Here is an article in SFM by J. Scott Horrell, an expert in theology of the Trinity at DTS in Dallas, who writes about the term Son of God, its meaning and history, and how this should impact Bible translations for languages of Muslims: “CAUTIONS REGARDING “SON OF GOD” IN MUSLIM-IDIOM TRANSLATIONS OF THE BIBLE: SEEKING SENSIBLE BALANCE.” Here is the conclusion:
We began with the question of how fidelity to Scripture and classical Christian confession of Jesus as the “Son of God” can be held together with Muslim-sensitive translations? Ingrained in Islamic cultures, the words “Son of God” elicit the image that Jesus is God’s offspring through physical relations with a woman. Conversely, central to Christian faith is the invitation to “believe that Jesus is the Christ, the Son of God, and that by believing you may have life in his name” (John 20:31). I have addressed the following questions:
First, exegetically, are non-word-for-word renditions of Jesus as the “Son of God” omitting too much? My response is that the multi-layered meanings of “Son of God,” as in the Gospels, often point beyond the limited concepts of those in Jesus’s immediate world. Replacing Sonship language—as uttered from heaven at the baptism and the Transfiguration, by Satan in the temptations, and by demons as early testimonies to Jesus’s supernatural origin—can detract from the canonical text’s post-Easter implications. Jesus’s own Father-Son language reaches the deepest levels of divine self-disclosure.
Second, should the traditional centrality of “Son of God” terminology in both Eastern and Western Christianity be set aside for non-Christian religious and cultural concerns? I reviewed early second-century witnesses such as Ignatius, Shepherd of Hermas, Barnabas, Aristides, and Justin who give strong place to describing Jesus as the “Son of God”—this in the midst of Jewish and pagan misinterpretations. The Nicene Creed (325) later codified the meaning of “the Son of God” as “from the substance of the Father…true God from true God.” The full deity of Christ as God’s Son is the fundamental doctrine of all major Christian traditions. In that name millions have faced discrimination and martyrdom. For that reason, Muslim-idiom translations that replace literal “Son of God” terminology are often perceived by long-standing national Christians in such cultures not only as accommodating another religion but also as betraying the church that has endured under oppressive regimes.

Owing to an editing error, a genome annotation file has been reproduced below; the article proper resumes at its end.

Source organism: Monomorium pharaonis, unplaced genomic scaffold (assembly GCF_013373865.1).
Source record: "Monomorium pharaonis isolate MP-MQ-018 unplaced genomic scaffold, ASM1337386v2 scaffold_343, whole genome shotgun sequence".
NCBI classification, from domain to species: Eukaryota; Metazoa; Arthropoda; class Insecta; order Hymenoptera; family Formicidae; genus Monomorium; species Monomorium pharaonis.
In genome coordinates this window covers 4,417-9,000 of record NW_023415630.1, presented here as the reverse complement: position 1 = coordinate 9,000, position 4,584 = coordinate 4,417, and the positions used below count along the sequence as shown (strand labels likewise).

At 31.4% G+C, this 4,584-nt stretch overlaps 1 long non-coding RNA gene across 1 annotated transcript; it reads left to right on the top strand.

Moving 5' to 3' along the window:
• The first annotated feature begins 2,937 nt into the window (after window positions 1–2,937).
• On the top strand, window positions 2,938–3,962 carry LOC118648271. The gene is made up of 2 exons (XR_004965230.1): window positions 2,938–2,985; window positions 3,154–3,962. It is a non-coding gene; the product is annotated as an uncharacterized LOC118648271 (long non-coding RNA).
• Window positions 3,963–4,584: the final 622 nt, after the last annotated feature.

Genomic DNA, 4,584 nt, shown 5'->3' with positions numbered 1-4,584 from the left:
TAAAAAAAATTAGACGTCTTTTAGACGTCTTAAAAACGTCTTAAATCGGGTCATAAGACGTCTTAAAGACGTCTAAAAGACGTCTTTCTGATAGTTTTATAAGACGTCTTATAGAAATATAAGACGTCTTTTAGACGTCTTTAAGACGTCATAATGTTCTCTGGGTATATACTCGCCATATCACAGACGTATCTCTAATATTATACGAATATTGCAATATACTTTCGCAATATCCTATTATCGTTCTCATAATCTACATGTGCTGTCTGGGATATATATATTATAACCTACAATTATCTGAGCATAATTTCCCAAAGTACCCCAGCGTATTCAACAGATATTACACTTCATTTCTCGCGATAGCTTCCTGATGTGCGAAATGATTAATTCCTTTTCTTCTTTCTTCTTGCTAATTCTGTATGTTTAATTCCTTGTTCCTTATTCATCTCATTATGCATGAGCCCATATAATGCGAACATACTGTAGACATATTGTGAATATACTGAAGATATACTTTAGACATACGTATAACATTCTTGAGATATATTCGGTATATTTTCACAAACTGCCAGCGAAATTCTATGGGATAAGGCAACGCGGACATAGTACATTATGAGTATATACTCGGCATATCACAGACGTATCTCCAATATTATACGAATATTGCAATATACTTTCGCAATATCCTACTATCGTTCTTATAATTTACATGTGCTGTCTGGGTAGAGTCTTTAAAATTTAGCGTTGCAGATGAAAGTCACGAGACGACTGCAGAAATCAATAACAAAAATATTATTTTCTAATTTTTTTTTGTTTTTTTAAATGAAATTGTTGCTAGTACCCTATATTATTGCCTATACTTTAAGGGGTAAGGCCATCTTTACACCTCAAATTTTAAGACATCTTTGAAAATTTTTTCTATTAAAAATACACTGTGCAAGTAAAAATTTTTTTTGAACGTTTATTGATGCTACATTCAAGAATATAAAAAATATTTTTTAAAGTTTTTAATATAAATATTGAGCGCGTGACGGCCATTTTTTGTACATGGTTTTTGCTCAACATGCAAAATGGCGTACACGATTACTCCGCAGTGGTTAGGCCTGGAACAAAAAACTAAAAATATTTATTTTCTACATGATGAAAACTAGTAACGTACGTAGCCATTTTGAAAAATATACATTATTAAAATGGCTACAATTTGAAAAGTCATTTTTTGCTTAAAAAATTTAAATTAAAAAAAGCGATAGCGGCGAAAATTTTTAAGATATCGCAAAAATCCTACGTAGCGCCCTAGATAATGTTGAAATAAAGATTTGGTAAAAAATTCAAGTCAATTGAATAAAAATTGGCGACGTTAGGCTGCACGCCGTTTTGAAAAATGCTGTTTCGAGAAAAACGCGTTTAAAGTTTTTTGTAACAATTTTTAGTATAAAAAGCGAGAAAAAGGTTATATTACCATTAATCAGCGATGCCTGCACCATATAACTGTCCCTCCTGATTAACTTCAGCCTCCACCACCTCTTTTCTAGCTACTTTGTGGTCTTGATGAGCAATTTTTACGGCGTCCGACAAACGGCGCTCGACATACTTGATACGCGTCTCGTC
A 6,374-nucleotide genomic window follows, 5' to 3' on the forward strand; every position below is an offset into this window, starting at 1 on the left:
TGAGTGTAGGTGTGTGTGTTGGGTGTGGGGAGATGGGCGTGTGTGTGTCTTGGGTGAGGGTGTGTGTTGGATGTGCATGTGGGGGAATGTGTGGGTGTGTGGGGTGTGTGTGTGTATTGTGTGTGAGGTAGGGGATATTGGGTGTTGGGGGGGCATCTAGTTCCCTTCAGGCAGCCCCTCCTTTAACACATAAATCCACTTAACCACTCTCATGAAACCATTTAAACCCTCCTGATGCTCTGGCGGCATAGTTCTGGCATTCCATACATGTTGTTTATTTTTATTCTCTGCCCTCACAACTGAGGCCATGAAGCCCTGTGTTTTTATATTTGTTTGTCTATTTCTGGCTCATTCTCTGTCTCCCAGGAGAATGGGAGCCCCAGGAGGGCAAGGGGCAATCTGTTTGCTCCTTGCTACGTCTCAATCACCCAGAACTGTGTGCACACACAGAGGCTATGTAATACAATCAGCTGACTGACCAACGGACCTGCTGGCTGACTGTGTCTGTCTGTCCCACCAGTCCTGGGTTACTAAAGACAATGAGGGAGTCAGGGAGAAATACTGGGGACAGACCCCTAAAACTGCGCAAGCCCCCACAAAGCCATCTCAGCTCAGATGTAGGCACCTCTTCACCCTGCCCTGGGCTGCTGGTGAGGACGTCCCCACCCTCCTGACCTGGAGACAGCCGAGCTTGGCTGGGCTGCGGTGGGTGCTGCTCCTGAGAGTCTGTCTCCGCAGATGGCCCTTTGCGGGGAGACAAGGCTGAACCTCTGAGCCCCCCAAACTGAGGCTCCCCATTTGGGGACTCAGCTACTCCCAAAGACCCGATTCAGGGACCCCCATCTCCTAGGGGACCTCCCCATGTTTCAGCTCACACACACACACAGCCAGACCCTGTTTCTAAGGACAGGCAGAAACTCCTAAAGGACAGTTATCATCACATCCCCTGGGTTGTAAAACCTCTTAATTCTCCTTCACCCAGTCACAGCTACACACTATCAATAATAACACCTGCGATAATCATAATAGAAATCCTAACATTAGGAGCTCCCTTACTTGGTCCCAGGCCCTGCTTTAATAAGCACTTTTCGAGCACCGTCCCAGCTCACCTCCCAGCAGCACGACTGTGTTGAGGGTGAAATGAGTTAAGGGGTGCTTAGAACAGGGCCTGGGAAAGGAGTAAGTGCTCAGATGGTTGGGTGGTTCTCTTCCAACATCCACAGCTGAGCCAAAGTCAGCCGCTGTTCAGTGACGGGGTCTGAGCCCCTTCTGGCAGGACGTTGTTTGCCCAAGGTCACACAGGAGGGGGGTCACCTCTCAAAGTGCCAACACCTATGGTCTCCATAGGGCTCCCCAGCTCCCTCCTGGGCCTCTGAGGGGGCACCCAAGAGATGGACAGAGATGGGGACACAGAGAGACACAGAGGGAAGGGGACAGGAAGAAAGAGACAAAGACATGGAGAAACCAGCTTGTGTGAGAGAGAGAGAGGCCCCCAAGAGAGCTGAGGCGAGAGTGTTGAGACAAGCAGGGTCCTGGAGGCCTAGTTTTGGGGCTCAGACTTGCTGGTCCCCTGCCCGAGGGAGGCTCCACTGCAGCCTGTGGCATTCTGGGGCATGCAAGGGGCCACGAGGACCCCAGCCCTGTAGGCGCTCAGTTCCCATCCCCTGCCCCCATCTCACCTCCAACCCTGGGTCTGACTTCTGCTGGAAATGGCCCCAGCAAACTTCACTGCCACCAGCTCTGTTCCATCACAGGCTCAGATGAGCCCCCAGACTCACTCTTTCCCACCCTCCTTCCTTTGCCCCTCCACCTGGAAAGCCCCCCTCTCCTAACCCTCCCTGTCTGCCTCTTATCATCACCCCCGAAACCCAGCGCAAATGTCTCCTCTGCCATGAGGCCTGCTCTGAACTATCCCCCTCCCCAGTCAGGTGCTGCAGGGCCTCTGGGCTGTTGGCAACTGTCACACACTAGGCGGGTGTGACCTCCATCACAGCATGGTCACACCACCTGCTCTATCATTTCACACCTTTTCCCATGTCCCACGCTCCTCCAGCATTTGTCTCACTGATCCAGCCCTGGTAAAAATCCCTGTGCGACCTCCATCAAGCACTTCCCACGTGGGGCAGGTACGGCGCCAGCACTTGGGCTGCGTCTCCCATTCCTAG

Third, from a theological perspective, what does it mean to confess Jesus as the “Son of God”? And how does this relate to biblical translation? We first observed the analogous nature of God-language, yet how the names “Father” and “Son” (more than any others) transcend merely this-world significance to allow us into the heart of Trinitarian relations. To confess Jesus as the “Son of God” is finally to recognize both his essential equality with the Father and his eternal filial relationship. As for translation of the “Son of God,” all translation is unavoidably interpretation. Biblical translation carries the special responsibility of bridging not just from the text to the receiving culture. It further functions as an invitation to enter the Christian faith—the faith of the church. Therefore, especially in regard to the phrase “Son of God” when related to Jesus, extreme care should be exercised lest the rich meanings of the deity of Christ and his eternal relationship with the Father be subverted.
I offer these thoughts as cautions to Muslim-idiom translators who are sometimes zealous to circumvent barriers to communicating the gospel of Jesus Christ. Such a motive is wholly commendable, with over one-fifth of the world population in the balance. Both national and expatriot translators suffer hardship, opposition, and long hours of tedious linguistic analysis. Nonetheless, no Christian worker is autonomous from the greater body of Christ. No translator can ignore (and most do not) the basic precepts of Christian theology or the long history of the church. Fresh translations of the Bible are vital and consequential, whether in contexts of an existing church or where the word of God has never been heard. My exploration of the questions are intended to contribute to greater balance in approaching the translation of Sonship terminology for Muslim readers. To replace the grammatically accurate and traditional translations of “Son of God”—a phrase central to Christian confession—should be done with the full corpus of exegetical and historical factors in view, and then only with reverence and reserve.